As concerns grow that the class A drug will soon be readily available on UK streets, Michelle O’Dwyer reveals how it’s robbed her of her looks and health
Originally published: 26 July 2011
As a child, Michelle O’Dwyer dreamt of getting married and having a family. However, after 18 years of drug taking, her wishes seemed unlikely to be fulfilled. But last week, as she finished a gruelling stint in rehab, she took her first tentative steps to getting her life back on course.
Michelle says: “If I can stay off drugs, I’ll make my family proud. I want to be able to go out for a meal with friends and not think about what I’ve got hidden in my handbag.”
She’s now desperately trying to stay clean of crystal meth – the drug that has damaged her health, cost her her job and alienated her from family and friends.
Revealing she suffered from constant diarrhoea, sweats, vomiting and terrifying hallucinations, Michelle, 38, was released after three weeks – clean, but facing an exhausting battle to stay away from drugs.
Michelle from Croydon says: “Crystal meth has ravaged my body and it’s unlikely I’ll be able to have kids. All my dreams have been lost.”
Twice as addictive as heroin, crystal meth causes sores, rotting gums, kidney failure and internal bleeding. It has already swept across America and is becoming readily available across the UK.
'Crystal meth has ravaged my body and it's unlikely I'll be able to have kids'
Last month, a newspaper investigation revealed dealers in Liverpool could get undercover reporters a kilo of the drug worth £18,000 – following the seizure of Britain’s largest ever haul of crystal meth worth £1.5million in Tower Hamlets, London. Another bust by UK border police recovered £30,000 worth of the drug.
Michelle’s life now is a far cry from her loving upbringing.Her dad died when she was one, and she was raised by her mum. “Mum taught me nice manners and I got good grades at school. I worked with disabled children during my gap year. I never wanted for anything,” she says.
But aged 20, Michelle fell in with a drug-taking crowd – who were all respected professionals – and developed a habit, using marijuana and cocaine on clubbing trips. She admits: “I liked the feeling of getting high.”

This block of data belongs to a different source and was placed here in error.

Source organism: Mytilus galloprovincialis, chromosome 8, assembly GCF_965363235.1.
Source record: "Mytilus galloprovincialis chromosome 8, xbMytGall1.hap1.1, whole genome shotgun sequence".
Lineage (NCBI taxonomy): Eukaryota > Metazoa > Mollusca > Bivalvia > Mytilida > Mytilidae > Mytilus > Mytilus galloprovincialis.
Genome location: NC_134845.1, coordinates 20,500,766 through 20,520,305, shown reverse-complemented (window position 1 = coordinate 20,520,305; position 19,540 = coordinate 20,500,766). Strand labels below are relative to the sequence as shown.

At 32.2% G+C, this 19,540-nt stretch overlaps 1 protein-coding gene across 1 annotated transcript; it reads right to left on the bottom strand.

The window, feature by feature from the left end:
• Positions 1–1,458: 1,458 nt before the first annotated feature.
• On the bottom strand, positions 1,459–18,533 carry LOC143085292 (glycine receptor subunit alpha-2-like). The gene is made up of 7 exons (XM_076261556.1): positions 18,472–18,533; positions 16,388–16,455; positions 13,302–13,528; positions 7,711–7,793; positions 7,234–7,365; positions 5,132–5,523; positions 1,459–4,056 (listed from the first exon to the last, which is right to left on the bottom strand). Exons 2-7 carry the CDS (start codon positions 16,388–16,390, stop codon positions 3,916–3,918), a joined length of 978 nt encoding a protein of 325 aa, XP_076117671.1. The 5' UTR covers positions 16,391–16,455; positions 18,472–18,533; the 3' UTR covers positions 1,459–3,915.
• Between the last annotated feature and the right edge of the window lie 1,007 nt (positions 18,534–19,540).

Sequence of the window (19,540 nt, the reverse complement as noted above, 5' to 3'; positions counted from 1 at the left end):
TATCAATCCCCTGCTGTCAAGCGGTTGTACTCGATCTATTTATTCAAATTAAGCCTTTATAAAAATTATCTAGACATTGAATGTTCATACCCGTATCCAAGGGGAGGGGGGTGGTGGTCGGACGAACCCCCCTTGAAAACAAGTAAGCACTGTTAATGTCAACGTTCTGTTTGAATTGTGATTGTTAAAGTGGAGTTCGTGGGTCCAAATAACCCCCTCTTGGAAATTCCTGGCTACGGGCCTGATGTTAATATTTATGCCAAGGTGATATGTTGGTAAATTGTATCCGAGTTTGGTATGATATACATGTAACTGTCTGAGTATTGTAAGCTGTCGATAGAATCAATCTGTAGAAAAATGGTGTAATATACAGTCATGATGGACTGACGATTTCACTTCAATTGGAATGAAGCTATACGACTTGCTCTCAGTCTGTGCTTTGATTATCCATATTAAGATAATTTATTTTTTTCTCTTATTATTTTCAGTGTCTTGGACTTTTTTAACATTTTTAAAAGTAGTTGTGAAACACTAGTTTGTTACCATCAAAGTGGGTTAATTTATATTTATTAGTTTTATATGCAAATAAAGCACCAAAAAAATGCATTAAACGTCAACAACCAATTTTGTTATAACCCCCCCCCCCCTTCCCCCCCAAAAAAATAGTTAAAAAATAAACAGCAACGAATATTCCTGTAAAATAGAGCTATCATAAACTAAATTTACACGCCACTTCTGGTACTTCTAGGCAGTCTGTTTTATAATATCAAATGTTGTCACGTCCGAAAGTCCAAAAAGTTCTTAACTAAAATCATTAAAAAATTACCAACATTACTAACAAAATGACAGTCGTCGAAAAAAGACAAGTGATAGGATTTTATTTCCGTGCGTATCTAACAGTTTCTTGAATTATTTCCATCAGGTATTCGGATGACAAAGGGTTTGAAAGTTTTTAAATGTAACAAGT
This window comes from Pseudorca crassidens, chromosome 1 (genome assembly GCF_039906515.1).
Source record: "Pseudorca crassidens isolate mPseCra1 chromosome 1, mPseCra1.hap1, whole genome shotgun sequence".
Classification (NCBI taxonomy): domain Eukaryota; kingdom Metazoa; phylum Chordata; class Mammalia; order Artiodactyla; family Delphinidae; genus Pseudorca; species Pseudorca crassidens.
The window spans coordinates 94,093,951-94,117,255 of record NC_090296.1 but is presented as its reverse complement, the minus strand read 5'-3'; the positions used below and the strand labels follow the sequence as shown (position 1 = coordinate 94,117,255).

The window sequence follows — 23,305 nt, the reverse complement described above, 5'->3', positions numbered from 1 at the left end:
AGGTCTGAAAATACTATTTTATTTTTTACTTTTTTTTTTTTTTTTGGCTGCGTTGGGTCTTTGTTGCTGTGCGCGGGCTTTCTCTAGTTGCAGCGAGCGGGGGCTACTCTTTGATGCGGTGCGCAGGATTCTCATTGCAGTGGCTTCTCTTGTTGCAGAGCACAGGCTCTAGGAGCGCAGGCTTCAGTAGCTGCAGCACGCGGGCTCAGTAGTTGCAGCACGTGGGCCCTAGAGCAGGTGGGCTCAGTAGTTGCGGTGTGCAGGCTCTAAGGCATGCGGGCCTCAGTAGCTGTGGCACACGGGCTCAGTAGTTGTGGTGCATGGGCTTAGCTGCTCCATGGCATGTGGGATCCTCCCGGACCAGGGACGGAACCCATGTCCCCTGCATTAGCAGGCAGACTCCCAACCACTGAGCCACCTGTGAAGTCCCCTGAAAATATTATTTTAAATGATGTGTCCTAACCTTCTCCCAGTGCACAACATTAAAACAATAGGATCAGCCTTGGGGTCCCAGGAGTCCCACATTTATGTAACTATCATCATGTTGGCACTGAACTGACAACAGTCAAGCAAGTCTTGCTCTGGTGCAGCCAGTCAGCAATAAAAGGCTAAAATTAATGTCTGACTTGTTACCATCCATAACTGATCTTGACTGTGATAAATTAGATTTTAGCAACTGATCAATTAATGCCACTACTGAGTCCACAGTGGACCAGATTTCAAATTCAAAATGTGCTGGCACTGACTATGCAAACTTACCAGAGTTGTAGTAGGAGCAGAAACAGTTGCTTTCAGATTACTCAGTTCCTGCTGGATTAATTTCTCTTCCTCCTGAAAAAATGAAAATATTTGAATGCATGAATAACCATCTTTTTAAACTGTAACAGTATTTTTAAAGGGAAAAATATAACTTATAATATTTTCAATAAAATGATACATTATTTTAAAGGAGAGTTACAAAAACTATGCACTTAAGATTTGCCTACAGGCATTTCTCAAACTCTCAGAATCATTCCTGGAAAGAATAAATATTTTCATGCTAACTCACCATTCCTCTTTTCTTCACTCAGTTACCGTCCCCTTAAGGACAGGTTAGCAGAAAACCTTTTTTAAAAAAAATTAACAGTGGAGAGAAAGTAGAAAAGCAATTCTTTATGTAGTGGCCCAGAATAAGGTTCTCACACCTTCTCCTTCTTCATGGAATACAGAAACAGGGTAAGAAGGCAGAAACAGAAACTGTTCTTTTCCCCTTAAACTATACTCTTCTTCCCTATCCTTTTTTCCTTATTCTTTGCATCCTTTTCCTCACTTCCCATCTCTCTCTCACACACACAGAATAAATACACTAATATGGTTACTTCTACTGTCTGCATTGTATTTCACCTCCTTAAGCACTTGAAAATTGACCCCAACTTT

Then, in May 2006, a friend asked if she’d like to try crack cocaine. She remembers: “It made me feel so confident.”
Michelle’s £70-a-weekend habit quickly escalated. She reveals: “I was a functioning addict. I hid it from everyone except my clubbing mates.”
Michelle was soon struggling to pay her bills, so she was keen when a friend suggested she try crystal meth – which cost just £30 for a week’s supply.
“I was excited to try something new that was cheap,” she reveals.
Michelle smoked it with a friend for the first time at home in November 2009. Revealing she felt “warm and tingly” she was hit by a wave of energy and reveals: “I felt so sexy and alive.”
After just three days – without sleeping or eating – Michelle was hooked and within four months, she’d been sacked from her job in a catering firm. Unable to pay her rent, she ended up in a council flat. She says: “I’d wake up feeling sick, had no energy, got regular diarrhoea and ached all over.”
Within months, her teeth were rotting, she’d developed sores on her face and chest and her periods had stopped.
Reliant on benefits, and spending up to £40 a day on drugs, she says: “I kidded myself I could give it up at any time.”
'I'd wake up feeling sick, had no energy and ached all over'
The appetite-suppressing drug also made her drop from a size 14 to a tiny 4. She says: “I got by on one sandwich every other day.”
The drug also lowers sexual inhibitions and Michelle slept with up to 30 men – often without contraception. She says: “I did it with guys I hardly knew because they had meth. I didn’t feel like I was prostituting myself – meth just made me feel sexy.”
Michelle started to shoplift and steal from friends who weren’t into drugs to pay for her habit.
“Slowly they all dumped me. They told me I needed help, but I ignored them,” she admits.
And her heartbroken mum was at her wits’ end. “She begged me to get help,” Michelle remembers.
Sadly, Michelle last saw her mum a year ago as she felt unable to face her while she was using drugs. She says: “Mum told me I had to change.”
By January this year, Michelle had sold all of her furniture, and had just a mattress. And her health was quickly deteriorating. She says: “My heart beat so fast I felt like it was going to burst out of my chest. I hated myself so much, I had to sort myself out.”
Michelle went into an NHS-funded detox programme last month for three weeks, where anti-anxiety medication was used help to wean her off the drug.
She describes it as “sheer hell” and adds: “I pleaded for a fix, had vivid hallucinations and felt like I was being eaten by fleas.”
Having now returned home to her flat, Michelle is trying to pick up the pieces of her life. She says: “People say ‘take one day at a time,’ but, for me, it’s one hour at a time. This is the hardest thing I’ve ever done in my life.”
Revealing she now hopes to repair her relationship with her mum, Michelle adds: “I need to make amends. If I don’t stay clean, I know I’m going to die.”